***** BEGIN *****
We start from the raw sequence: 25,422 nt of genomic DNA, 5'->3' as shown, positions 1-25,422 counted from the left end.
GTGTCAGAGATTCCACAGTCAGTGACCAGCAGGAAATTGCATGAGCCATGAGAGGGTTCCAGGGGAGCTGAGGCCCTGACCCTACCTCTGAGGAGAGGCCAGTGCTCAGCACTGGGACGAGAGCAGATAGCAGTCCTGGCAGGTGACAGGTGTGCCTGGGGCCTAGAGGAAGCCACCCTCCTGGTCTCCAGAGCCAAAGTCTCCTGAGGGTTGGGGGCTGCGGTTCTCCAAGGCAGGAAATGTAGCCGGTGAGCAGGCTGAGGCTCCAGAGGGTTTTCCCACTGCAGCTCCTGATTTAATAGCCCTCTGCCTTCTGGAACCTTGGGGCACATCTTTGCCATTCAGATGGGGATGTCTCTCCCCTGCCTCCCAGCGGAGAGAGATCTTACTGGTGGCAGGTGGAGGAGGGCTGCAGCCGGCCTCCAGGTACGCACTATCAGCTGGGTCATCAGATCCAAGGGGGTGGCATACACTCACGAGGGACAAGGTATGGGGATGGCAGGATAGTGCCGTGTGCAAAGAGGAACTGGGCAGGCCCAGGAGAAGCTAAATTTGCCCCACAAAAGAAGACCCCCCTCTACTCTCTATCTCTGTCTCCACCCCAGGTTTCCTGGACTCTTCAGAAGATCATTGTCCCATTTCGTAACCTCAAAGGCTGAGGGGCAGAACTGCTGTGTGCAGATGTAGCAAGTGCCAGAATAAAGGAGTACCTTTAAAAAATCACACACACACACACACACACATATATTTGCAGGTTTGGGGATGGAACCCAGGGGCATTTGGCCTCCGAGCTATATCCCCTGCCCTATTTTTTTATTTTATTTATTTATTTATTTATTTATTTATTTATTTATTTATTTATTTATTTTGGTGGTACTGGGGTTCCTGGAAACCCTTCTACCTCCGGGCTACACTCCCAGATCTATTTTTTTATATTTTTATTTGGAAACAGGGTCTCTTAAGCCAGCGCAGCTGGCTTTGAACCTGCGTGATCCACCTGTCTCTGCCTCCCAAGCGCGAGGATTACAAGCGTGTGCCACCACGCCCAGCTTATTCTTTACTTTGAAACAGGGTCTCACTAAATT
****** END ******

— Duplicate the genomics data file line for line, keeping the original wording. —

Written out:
We start from the raw sequence: 25,422 nt of genomic DNA, 5'->3' as shown, positions 1-25,422 counted from the left end.
GTGTCAGAGATTCCACAGTCAGTGACCAGCAGGAAATTGCATGAGCCATGAGAGGGTTCCAGGGGAGCTGAGGCCCTGACCCTACCTCTGAGGAGAGGCCAGTGCTCAGCACTGGGACGAGAGCAGATAGCAGTCCTGGCAGGTGACAGGTGTGCCTGGGGCCTAGAGGAAGCCACCCTCCTGGTCTCCAGAGCCAAAGTCTCCTGAGGGTTGGGGGCTGCGGTTCTCCAAGGCAGGAAATGTAGCCGGTGAGCAGGCTGAGGCTCCAGAGGGTTTTCCCACTGCAGCTCCTGATTTAATAGCCCTCTGCCTTCTGGAACCTTGGGGCACATCTTTGCCATTCAGATGGGGATGTCTCTCCCCTGCCTCCCAGCGGAGAGAGATCTTACTGGTGGCAGGTGGAGGAGGGCTGCAGCCGGCCTCCAGGTACGCACTATCAGCTGGGTCATCAGATCCAAGGGGGTGGCATACACTCACGAGGGACAAGGTATGGGGATGGCAGGATAGTGCCGTGTGCAAAGAGGAACTGGGCAGGCCCAGGAGAAGCTAAATTTGCCCCACAAAAGAAGACCCCCCTCTACTCTCTATCTCTGTCTCCACCCCAGGTTTCCTGGACTCTTCAGAAGATCATTGTCCCATTTCGTAACCTCAAAGGCTGAGGGGCAGAACTGCTGTGTGCAGATGTAGCAAGTGCCAGAATAAAGGAGTACCTTTAAAAAATCACACACACACACACACACACATATATTTGCAGGTTTGGGGATGGAACCCAGGGGCATTTGGCCTCCGAGCTATATCCCCTGCCCTATTTTTTTATTTTATTTATTTATTTATTTATTTATTTATTTATTTATTTATTTATTTATTTTGGTGGTACTGGGGTTCCTGGAAACCCTTCTACCTCCGGGCTACACTCCCAGATCTATTTTTTTATATTTTTATTTGGAAACAGGGTCTCTTAAGCCAGCGCAGCTGGCTTTGAACCTGCGTGATCCACCTGTCTCTGCCTCCCAAGCGCGAGGATTACAAGCGTGTGCCACCACGCCCAGCTTATTCTTTACTTTGAAACAGGGTCTCACTAAATT